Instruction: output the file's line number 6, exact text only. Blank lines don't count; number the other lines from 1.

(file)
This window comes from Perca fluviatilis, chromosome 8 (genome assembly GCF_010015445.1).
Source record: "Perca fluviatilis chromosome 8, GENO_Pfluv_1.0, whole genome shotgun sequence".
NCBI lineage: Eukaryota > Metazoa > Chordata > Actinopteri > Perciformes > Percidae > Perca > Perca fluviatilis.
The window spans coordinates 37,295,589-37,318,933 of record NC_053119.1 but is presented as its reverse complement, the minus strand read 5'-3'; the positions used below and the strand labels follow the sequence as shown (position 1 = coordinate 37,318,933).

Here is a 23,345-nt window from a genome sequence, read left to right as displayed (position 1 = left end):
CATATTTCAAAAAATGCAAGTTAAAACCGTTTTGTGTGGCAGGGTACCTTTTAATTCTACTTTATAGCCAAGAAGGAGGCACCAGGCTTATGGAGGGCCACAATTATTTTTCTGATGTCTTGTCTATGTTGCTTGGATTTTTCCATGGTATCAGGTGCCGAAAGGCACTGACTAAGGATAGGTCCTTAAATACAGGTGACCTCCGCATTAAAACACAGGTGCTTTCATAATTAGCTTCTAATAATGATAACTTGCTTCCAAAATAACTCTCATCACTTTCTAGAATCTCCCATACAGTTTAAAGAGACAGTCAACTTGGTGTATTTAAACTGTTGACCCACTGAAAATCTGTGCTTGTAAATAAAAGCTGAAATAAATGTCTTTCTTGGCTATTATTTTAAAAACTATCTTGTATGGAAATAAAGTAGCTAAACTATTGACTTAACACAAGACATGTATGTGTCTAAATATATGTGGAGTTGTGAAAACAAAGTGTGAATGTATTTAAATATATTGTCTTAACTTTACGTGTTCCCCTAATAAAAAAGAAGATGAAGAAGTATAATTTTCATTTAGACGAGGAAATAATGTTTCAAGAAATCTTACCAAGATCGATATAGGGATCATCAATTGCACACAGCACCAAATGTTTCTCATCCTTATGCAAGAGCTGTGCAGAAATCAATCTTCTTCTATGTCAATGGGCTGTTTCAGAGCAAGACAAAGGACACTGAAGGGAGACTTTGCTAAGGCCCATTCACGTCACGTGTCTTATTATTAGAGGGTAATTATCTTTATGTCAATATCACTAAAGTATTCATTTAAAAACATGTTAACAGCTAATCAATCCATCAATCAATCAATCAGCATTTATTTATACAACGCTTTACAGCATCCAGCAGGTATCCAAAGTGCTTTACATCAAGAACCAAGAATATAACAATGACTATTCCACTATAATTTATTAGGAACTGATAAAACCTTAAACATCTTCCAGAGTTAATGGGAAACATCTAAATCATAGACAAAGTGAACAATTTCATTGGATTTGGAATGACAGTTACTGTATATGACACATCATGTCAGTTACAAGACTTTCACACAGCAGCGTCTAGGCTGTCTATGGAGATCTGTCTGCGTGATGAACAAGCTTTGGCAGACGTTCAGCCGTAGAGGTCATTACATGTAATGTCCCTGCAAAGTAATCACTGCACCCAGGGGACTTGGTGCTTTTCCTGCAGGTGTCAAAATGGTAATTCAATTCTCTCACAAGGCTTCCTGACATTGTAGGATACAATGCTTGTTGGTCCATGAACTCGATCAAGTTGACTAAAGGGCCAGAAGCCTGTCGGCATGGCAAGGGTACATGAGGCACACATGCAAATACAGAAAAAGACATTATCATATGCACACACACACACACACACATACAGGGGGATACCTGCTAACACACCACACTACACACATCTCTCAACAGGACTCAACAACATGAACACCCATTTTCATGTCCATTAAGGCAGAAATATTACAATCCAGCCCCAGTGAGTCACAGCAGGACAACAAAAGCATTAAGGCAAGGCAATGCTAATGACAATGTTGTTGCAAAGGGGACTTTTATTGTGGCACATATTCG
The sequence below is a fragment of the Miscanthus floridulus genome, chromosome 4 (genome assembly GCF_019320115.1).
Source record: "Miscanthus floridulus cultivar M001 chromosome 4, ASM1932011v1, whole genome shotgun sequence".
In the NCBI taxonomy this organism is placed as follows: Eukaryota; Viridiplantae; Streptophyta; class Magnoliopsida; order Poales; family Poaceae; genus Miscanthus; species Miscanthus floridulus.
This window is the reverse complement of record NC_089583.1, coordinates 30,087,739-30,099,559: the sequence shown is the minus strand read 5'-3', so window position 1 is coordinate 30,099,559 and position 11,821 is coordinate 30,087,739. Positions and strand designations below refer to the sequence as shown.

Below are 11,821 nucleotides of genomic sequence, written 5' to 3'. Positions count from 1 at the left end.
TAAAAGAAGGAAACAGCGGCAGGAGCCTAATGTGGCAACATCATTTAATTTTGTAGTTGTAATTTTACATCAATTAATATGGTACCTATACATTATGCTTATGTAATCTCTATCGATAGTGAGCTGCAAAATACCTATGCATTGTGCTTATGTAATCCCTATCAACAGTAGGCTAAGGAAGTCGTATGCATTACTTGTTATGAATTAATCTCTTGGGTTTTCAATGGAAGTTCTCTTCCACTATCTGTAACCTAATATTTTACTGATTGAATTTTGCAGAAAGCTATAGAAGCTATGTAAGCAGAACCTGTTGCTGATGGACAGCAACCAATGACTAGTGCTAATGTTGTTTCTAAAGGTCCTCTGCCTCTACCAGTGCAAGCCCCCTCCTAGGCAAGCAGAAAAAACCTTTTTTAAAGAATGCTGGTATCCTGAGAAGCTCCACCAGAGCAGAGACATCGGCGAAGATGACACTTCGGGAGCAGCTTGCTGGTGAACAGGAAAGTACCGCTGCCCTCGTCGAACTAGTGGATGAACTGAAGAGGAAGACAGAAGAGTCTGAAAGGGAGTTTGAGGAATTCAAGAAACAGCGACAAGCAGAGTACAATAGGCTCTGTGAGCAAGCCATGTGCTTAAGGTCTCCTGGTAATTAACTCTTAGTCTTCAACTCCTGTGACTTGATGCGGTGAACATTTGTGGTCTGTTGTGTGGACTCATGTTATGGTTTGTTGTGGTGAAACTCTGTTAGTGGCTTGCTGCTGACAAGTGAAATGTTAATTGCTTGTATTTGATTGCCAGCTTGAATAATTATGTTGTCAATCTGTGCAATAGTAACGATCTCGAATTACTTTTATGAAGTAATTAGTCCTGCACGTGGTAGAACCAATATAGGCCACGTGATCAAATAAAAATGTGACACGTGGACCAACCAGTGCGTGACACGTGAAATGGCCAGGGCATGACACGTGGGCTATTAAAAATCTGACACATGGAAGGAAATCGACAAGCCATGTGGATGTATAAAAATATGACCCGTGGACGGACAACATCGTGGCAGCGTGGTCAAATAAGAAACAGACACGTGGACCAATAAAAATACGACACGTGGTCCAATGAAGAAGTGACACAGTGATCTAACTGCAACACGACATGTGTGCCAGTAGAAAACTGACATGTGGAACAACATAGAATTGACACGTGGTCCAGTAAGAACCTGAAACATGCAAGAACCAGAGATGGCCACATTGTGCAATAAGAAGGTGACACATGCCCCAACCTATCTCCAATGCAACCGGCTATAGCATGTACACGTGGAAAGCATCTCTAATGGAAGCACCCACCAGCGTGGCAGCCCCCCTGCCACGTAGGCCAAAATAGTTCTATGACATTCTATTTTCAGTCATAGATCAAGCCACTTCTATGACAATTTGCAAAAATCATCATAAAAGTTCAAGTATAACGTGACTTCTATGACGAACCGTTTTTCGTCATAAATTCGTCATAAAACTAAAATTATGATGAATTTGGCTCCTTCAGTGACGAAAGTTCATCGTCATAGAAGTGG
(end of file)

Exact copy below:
CATATTTCAAAAAATGCAAGTTAAAACCGTTTTGTGTGGCAGGGTACCTTTTAATTCTACTTTATAGCCAAGAAGGAGGCACCAGGCTTATGGAGGGCCACAATTATTTTTCTGATGTCTTGTCTATGTTGCTTGGATTTTTCCATGGTATCAGGTGCCGAAAGGCACTGACTAAGGATAGGTCCTTAAATACAGGTGACCTCCGCATTAAAACACAGGTGCTTTCATAATTAGCTTCTAATAATGATAACTTGCTTCCAAAATAACTCTCATCACTTTCTAGAATCTCCCATACAGTTTAAAGAGACAGTCAACTTGGTGTATTTAAACTGTTGACCCACTGAAAATCTGTGCTTGTAAATAAAAGCTGAAATAAATGTCTTTCTTGGCTATTATTTTAAAAACTATCTTGTATGGAAATAAAGTAGCTAAACTATTGACTTAACACAAGACATGTATGTGTCTAAATATATGTGGAGTTGTGAAAACAAAGTGTGAATGTATTTAAATATATTGTCTTAACTTTACGTGTTCCCCTAATAAAAAAGAAGATGAAGAAGTATAATTTTCATTTAGACGAGGAAATAATGTTTCAAGAAATCTTACCAAGATCGATATAGGGATCATCAATTGCACACAGCACCAAATGTTTCTCATCCTTATGCAAGAGCTGTGCAGAAATCAATCTTCTTCTATGTCAATGGGCTGTTTCAGAGCAAGACAAAGGACACTGAAGGGAGACTTTGCTAAGGCCCATTCACGTCACGTGTCTTATTATTAGAGGGTAATTATCTTTATGTCAATATCACTAAAGTATTCATTTAAAAACATGTTAACAGCTAATCAATCCATCAATCAATCAATCAGCATTTATTTATACAACGCTTTACAGCATCCAGCAGGTATCCAAAGTGCTTTACATCAAGAACCAAGAATATAACAATGACTATTCCACTATAATTTATTAGGAACTGATAAAACCTTAAACATCTTCCAGAGTTAATGGGAAACATCTAAATCATAGACAAAGTGAACAATTTCATTGGATTTGGAATGACAGTTACTGTATATGACACATCATGTCAGTTACAAGACTTTCACACAGCAGCGTCTAGGCTGTCTATGGAGATCTGTCTGCGTGATGAACAAGCTTTGGCAGACGTTCAGCCGTAGAGGTCATTACATGTAATGTCCCTGCAAAGTAATCACTGCACCCAGGGGACTTGGTGCTTTTCCTGCAGGTGTCAAAATGGTAATTCAATTCTCTCACAAGGCTTCCTGACATTGTAGGATACAATGCTTGTTGGTCCATGAACTCGATCAAGTTGACTAAAGGGCCAGAAGCCTGTCGGCATGGCAAGGGTACATGAGGCACACATGCAAATACAGAAAAAGACATTATCATATGCACACACACACACACACACATACAGGGGGATACCTGCTAACACACCACACTACACACATCTCTCAACAGGACTCAACAACATGAACACCCATTTTCATGTCCATTAAGGCAGAAATATTACAATCCAGCCCCAGTGAGTCACAGCAGGACAACAAAAGCATTAAGGCAAGGCAATGCTAATGACAATGTTGTTGCAAAGGGGACTTTTATTGTGGCACATATTCG